However, most of these limitations can either be prevented or be controlled [10]. A drop-in blood pressure, though much less encountered than in intermittent HD, is usually compensated for by the patient or, in some cases, requires inotropic support to maintain effective mean arterial pressure. Furthermore, CRRT prescription can be modified at any time during treatment based on hemodynamic situation. A well-established protocol of RCA, for example, can help in maintaining the patency of the extracorporeal circuit for a longer period and in avoiding uncontrolled bleeding. Implementation of infection control policies and procedures, including aseptic techniques, can help in preventing or reducing the vascular access catheter-associated infection. Regular monitoring and assessment of electrolytes and blood gases and the selection of appropriate replacement solutions (e.g., bicarbonate-based buffer and required composition of electrolytes and supplements) not only can help in replacing plasma volume removed by ultrafiltration but can also ensure the correction of electrolyte and acid-base imbalances. Drug removal in CRRT depends on its molecular weight, the sieving coefficient, and the degree of protein binding. Drugs with significant protein binding are removed minimally. Some drugs may be removed by adsorption to the membrane. Most of the commonly used drugs, including antibiotics, require monitoring and dose adjustments [11]. Finally, CRRT patients are prone to hypothermia due to the significant volume of blood that is circulated outside the body, and the significant volumes of the substitution and dialysate fluid used. Although newer CRRT machines are equipped with blood warmers that can bring both dialysate and substitution fluids to 37°C (98.6°F), a close monitoring of body temperature of patients is recommended especially when larger volumes of substitution and dialysate solutions are used.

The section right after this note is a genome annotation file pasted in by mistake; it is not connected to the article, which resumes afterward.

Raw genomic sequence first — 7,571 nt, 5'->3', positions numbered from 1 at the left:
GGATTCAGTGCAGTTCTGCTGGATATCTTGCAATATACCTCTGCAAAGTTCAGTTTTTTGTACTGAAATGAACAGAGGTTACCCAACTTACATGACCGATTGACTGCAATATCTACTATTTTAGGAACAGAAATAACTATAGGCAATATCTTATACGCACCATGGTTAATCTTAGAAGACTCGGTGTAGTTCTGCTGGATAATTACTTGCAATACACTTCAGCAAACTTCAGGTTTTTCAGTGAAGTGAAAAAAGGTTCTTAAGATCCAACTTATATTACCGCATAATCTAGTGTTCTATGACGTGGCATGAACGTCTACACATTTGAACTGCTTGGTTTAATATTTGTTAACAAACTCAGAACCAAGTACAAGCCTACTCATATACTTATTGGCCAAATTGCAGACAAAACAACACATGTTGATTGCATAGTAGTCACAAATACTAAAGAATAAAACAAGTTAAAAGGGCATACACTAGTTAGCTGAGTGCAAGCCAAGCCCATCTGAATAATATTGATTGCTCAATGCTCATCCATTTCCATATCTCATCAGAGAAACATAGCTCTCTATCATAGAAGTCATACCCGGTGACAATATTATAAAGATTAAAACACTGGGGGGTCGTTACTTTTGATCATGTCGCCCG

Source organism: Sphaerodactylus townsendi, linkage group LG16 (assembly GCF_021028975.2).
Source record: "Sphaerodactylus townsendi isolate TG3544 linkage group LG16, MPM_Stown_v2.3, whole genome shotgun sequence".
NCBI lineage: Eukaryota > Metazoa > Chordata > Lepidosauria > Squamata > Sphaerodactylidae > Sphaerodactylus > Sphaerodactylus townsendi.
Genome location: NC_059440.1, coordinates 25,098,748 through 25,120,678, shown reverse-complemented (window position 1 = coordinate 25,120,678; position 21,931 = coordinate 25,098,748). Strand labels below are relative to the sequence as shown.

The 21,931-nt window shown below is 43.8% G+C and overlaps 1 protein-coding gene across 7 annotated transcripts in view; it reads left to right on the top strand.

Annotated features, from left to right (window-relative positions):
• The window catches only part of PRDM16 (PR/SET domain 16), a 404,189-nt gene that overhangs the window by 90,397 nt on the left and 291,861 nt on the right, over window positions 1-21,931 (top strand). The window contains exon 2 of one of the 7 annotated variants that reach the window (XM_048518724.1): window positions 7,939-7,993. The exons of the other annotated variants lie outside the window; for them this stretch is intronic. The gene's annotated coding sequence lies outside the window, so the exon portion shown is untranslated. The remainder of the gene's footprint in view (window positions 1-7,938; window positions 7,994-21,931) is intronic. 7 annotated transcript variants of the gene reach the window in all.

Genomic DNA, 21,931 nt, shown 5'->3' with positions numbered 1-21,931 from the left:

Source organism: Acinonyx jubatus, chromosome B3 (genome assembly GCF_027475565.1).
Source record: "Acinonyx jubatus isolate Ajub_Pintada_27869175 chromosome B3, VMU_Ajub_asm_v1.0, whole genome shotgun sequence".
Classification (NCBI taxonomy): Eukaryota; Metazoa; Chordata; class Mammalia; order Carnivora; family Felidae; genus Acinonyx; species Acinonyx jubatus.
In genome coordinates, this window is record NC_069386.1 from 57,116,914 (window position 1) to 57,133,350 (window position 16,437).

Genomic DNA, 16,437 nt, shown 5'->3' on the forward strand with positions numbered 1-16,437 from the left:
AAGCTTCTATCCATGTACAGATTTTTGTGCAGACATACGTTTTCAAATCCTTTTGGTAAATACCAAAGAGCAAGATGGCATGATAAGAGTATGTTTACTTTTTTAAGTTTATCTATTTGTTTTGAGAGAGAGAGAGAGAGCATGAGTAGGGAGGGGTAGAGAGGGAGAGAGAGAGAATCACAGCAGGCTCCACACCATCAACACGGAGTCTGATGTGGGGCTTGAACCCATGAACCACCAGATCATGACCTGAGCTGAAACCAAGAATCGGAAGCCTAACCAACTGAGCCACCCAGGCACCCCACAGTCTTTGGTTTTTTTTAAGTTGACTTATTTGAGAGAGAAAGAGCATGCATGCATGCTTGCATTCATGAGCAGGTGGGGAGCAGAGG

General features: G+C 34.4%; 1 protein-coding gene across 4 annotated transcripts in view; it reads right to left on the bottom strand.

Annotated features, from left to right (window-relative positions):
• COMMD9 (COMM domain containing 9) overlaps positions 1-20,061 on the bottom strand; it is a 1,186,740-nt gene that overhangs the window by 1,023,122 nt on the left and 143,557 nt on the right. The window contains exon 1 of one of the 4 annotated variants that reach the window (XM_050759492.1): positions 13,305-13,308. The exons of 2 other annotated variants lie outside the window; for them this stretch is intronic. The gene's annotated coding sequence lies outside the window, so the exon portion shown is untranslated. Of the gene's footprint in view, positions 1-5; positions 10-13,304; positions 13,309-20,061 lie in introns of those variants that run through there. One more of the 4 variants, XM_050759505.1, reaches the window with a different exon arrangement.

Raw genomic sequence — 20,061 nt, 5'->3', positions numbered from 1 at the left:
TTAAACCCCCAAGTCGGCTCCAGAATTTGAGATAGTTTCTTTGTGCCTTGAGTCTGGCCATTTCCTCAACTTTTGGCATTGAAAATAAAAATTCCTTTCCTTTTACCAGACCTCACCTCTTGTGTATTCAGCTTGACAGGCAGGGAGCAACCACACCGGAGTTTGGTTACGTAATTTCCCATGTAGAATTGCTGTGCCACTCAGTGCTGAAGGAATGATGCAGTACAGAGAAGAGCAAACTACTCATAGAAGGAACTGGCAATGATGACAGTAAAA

2. Conclusions

Severe acute kidney injury, especially when it is caused or associated with sepsis, carries increased risk of progression to chronic kidney disease and end-stage renal failure. In addition, it is associated with prolonged hospitalization, financial burden, and increased mortality rate. Critically ill patients with acute kidney injury and/or multiorgan failure in ICU require special modalities of therapies to ensure hemodynamic stability, euvolemic status, and acid-base and electrolytes balance with an aim of speeding up renal recovery and avoiding deleterious consequences. CRRT stands as a valuable supportive therapeutic modality for such patients. CRRT management includes specific indications, adequate prescription, timing of initiation and termination, proper anticoagulation, and removal of endotoxins and inflammatory mediators in different settings of associated sepsis.

Disclosures

No funding sources and relevant disclosures to declare.

© 2018 The Author(s). Licensee IntechOpen. This chapter is distributed under the terms of the Creative Commons Attribution 3.0 License, which permits unrestricted use, distribution, and reproduction in any medium, provided the original work is properly cited.

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Ayman Karkar (December 8th 2018). Introductory Chapter: Principles and Methods of Acute Therapies, Aspects in Continuous Renal Replacement Therapy, Ayman Karkar, IntechOpen, DOI: 10.5772/intechopen.82503. Available from: